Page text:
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Zimbabwe Teachers Strike, Parents Urged Not Pay For Extra Lessons


Zimbabwean government teachers  have  gone on a full scale strike, with some not even attending to classes while a majority  have  sat in across the nation,  making schools a playground for millions nationwide.

Their plight to earn a living wage has been continuously falling on deaf ears and now have vowed not to attend to any educational lessons if their grievances are not gig to be addressed.

In a tour done  by TechMagTV in and around Harare, all primary school pupils at government schools  were either sent away back home or just playing at school with no teachers attending to them.

The Progressive Teachers Union of Zimbabwe  in a statement said

Teachers are not ready for the reopening of school. What they expect is the
announcement that government has reviewed their salaries with effect from January 2022. It does not make sense that the government is content to remunerate its employees with about

None of our members managed to meet their very basic expenses with the measly amount they received as salaries on 18th January, 2022. Why anyone believes teachers managed to spare anything from that amount so they can report for duty on 7 February, 2022 beats us.

Our members are pauperized to the extent that none of them, with the money paid to them on 18th January, is able to pay for school or college fees for their
dependents. It does not make sense that government expects our members to teach other people’s children while ours are at home. No teacher can send their children or dependents to boarding schools, which even puts those teaching there in a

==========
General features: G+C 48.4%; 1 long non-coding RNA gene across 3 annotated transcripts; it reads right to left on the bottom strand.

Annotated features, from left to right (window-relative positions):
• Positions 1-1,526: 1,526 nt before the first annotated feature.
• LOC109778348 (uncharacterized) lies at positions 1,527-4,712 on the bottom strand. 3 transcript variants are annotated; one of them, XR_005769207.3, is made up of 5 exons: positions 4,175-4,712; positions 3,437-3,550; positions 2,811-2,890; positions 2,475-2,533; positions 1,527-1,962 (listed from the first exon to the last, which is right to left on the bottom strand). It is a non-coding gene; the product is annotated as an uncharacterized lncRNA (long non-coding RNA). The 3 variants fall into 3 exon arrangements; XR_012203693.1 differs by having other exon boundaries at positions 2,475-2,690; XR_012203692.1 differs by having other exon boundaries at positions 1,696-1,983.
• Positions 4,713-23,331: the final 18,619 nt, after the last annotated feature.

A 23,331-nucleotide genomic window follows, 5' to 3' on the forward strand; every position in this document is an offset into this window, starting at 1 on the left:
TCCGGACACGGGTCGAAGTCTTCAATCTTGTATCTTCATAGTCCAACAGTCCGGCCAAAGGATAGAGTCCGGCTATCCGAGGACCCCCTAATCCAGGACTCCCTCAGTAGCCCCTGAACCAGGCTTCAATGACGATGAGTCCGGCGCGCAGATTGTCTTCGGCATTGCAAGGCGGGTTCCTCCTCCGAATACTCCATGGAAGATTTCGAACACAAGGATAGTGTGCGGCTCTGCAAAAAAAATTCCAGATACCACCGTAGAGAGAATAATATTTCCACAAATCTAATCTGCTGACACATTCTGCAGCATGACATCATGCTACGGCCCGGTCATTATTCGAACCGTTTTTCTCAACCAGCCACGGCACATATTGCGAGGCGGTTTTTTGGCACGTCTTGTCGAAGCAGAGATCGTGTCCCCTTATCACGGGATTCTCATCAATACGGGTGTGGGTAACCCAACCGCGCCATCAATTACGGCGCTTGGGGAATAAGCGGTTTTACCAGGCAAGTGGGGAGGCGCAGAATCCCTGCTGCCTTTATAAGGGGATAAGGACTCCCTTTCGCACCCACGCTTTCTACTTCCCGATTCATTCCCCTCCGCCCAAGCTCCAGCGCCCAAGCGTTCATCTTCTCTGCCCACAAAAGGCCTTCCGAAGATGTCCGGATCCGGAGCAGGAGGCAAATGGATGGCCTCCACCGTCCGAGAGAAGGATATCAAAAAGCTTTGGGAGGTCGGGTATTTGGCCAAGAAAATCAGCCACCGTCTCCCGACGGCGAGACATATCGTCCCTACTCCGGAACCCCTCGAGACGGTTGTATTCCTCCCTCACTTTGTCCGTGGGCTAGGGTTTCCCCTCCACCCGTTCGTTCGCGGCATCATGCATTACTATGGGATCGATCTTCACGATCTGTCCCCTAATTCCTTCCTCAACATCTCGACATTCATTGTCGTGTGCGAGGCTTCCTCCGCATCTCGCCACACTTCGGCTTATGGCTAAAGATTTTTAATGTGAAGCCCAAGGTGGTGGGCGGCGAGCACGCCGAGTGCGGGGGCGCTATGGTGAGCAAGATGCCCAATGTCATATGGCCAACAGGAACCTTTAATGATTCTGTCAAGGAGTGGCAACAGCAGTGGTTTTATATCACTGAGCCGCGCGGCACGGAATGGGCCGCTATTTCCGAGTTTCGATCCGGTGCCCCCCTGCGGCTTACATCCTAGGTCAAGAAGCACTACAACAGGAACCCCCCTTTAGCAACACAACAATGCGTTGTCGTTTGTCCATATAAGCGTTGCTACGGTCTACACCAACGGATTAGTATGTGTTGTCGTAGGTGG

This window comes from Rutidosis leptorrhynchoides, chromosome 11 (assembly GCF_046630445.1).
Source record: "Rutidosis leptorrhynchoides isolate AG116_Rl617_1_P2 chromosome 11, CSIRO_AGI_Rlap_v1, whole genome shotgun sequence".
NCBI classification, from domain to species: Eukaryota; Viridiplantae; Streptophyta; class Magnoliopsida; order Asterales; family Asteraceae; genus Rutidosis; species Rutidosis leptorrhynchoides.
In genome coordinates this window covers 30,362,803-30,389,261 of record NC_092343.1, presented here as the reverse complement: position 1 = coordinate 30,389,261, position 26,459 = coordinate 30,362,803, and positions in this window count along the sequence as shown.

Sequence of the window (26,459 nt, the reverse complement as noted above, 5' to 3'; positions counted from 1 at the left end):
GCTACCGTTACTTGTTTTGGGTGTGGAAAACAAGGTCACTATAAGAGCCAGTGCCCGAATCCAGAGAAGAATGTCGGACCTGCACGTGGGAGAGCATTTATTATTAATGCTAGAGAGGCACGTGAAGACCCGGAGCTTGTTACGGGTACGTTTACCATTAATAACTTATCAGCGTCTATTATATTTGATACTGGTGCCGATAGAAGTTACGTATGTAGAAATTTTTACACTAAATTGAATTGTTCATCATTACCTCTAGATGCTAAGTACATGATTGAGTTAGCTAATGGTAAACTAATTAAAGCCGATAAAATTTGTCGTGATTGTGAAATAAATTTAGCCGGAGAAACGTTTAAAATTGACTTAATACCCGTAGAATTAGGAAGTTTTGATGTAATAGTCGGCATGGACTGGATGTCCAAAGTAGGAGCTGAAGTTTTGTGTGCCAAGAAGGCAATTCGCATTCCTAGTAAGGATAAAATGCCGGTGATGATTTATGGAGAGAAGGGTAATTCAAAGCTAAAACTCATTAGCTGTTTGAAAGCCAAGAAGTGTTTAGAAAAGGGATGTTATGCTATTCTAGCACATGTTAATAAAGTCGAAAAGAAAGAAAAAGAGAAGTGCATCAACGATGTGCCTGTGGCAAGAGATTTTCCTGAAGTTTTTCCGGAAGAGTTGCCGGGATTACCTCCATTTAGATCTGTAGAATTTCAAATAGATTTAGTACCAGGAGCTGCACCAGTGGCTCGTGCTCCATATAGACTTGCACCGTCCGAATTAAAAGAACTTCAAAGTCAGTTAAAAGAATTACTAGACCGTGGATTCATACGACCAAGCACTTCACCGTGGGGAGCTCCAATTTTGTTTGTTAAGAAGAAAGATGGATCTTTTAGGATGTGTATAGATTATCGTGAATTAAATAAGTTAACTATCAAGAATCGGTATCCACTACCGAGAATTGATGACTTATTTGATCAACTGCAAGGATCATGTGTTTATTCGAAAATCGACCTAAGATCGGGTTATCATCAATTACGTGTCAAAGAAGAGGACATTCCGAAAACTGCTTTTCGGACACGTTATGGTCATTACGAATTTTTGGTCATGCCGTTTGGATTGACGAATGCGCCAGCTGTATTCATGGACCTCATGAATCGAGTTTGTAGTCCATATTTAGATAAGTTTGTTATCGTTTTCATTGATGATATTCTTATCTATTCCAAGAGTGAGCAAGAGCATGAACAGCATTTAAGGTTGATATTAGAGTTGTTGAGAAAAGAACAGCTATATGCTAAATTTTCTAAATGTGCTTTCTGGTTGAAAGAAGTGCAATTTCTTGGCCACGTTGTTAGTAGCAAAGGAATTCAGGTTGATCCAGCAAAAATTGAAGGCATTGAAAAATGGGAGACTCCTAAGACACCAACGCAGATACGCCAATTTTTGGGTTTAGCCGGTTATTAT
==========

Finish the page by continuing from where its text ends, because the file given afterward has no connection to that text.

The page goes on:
Teachers like any other citizen deserve to earn a living wage, and must afford to school their own  children, pay for basic  services, and save for their investments,  hence their strike is justified said Majongwe.

Parents  have  also been urged  not to pay for extra lessons as that creates an unfavorable situation  for millions who are suffering  but can  not access the  same service.

In a prior live interview, Majongwe  said that parents must desist from the practice of paying for extra lessons for their children, this encourages  a few to continue  teaching privately, at the expense of others and the education sector as a whole, many more teachers are failing to  do basics like feeding own families, schooling  own children and even saving for a few assets.

Few who will get extra  lessons may  survive  in the short term but still in the long term, this is not sustainable.


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